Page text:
Version Reviewed: 1.1
Device Reviewed On: iPhone 4
Graphics / Sound Rating:
Game Controls Rating:
Replay Value Rating:
Tank Hero looks a bit like Tanks! from Wii Play. While Tank Hero may not have the luxury to sport Wii-like controls, this tank fighting game is well-made, fun, and fully featured.
Tank Hero has three game modes: campaign, survival, and time trial. Campaign barrels through 120 different levels on three different themed maps. I will admit that, on occasion, I became frustrated with the difficulty in some of the levels. I don’t mind difficult games, but some levels were simply too chaotic to understand what exactly was going on.
The basic goal of the game is to destroy the other enemy tanks in each level. Each level has a different set of walls and tanks. Through the campaign, various types of ammo are introduced. Each tank uses one of the types of ammo. Destroyable blocks are introduced about midway through the levels.
The survival mode is my favorite. This mode is playable in all 120 levels, which is incredible considering that the point of survival mode is to last through as many waves as possible. So Tank Hero effectively has 120 unique, endless survival games. Only one type of ammo is available in each campaign level, but survival has them all available via a shop. The player earns credits during waves and buys ammo between those waves.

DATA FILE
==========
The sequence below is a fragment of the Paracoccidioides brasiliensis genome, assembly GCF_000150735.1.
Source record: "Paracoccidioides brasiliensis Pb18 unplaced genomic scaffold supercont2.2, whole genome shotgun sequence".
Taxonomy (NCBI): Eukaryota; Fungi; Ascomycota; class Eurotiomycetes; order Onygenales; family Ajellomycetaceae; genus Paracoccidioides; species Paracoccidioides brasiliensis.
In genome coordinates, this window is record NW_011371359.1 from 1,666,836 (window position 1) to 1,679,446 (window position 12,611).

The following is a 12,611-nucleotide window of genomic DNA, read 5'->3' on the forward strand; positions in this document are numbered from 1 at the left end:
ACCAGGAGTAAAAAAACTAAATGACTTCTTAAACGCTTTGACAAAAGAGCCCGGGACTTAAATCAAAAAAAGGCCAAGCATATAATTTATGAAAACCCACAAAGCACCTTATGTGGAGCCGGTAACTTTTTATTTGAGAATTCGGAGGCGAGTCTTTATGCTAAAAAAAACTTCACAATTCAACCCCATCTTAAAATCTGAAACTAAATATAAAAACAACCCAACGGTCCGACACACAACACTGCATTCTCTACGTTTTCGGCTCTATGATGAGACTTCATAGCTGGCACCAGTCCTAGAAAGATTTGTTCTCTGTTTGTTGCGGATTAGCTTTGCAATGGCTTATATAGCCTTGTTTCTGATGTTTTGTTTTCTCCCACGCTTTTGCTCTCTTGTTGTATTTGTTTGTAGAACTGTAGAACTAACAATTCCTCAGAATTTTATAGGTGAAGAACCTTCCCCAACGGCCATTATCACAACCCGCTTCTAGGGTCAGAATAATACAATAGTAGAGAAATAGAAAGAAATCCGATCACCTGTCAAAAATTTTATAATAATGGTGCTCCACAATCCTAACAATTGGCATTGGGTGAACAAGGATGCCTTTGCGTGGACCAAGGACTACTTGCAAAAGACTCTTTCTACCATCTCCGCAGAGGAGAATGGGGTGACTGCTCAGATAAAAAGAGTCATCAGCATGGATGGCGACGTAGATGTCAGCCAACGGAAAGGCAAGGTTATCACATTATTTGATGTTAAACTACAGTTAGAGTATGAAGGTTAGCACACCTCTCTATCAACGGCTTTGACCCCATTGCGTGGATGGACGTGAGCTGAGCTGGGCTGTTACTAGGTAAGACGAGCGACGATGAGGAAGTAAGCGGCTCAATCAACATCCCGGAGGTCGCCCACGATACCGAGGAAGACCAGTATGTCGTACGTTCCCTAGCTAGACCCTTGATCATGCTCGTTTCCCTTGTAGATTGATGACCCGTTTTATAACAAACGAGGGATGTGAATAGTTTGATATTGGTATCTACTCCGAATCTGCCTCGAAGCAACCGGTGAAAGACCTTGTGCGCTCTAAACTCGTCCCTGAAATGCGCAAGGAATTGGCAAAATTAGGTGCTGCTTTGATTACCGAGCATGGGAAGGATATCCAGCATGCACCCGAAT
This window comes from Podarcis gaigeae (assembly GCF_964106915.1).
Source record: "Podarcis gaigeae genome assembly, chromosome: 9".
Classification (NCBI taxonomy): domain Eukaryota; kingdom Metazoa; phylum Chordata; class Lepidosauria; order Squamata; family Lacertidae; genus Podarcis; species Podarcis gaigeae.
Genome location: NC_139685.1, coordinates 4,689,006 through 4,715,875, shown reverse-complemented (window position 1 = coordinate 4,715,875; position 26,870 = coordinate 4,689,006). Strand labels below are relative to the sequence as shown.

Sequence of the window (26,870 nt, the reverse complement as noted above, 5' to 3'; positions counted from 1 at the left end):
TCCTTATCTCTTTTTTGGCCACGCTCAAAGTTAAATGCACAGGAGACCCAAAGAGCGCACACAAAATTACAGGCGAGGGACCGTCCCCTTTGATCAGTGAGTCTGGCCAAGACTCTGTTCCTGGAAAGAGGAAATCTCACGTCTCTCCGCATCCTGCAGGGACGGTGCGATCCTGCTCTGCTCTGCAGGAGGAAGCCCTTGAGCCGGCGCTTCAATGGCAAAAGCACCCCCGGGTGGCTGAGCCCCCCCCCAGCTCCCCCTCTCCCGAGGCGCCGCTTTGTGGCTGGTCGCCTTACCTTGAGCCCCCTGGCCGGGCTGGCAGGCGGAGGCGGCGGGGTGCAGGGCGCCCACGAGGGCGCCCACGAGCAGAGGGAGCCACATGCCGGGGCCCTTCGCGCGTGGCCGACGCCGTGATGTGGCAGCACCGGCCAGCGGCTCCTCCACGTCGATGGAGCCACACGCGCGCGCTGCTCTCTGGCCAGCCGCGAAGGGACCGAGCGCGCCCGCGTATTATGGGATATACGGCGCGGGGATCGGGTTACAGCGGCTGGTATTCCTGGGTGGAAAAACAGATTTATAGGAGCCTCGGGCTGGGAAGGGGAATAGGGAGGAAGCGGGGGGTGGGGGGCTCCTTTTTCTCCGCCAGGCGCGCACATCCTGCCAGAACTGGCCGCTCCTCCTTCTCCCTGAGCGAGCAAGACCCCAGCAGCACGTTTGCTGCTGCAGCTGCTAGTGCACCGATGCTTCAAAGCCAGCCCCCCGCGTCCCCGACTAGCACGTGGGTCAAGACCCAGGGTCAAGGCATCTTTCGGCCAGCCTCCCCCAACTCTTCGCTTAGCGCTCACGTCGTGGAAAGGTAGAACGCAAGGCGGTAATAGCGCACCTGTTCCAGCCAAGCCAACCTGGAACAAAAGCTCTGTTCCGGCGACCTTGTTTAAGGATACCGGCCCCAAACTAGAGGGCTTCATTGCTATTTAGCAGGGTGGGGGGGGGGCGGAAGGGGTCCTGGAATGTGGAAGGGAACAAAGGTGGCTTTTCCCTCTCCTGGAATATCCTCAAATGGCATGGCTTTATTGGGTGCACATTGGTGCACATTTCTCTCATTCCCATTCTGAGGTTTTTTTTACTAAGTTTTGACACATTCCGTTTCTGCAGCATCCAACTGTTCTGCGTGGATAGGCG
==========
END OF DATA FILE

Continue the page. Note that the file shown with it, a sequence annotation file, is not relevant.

The time trial mode allows replay of the campaign levels with a clock in the top-left corner. This allows the player to hold a high score for each level in the game. High scores are listed after the completion of each time trial level.
Before I started playing this game, I heard it had multiple control schemes. So I immediately played the first level in the campaign with all three control variations. As I expected, I preferred the “Dual Virtual DPad” set of controls. It reminds me of the controls for Isotope which, in my opinion, has the best controls scheme for iPhone shooters. The other two control schemes are “Virtual DPad and Tap” and “Swipe and Tap.” With the first, the player controls the tank with the directional pad (choice of right or left screen side) and taps where the shots should be fired. With “Swipe and Tap,” the player swipes at various lengths to tell tank where to move and also taps the screen to aim and fire. I will admit that “Swipe and Tap” feels natural, but two directional pads gave me more control. The second directional pad controls the direction of fire and needs to be tapped to fire.
As of this moment, Tank Hero sits as the #2 Paid iPhone app.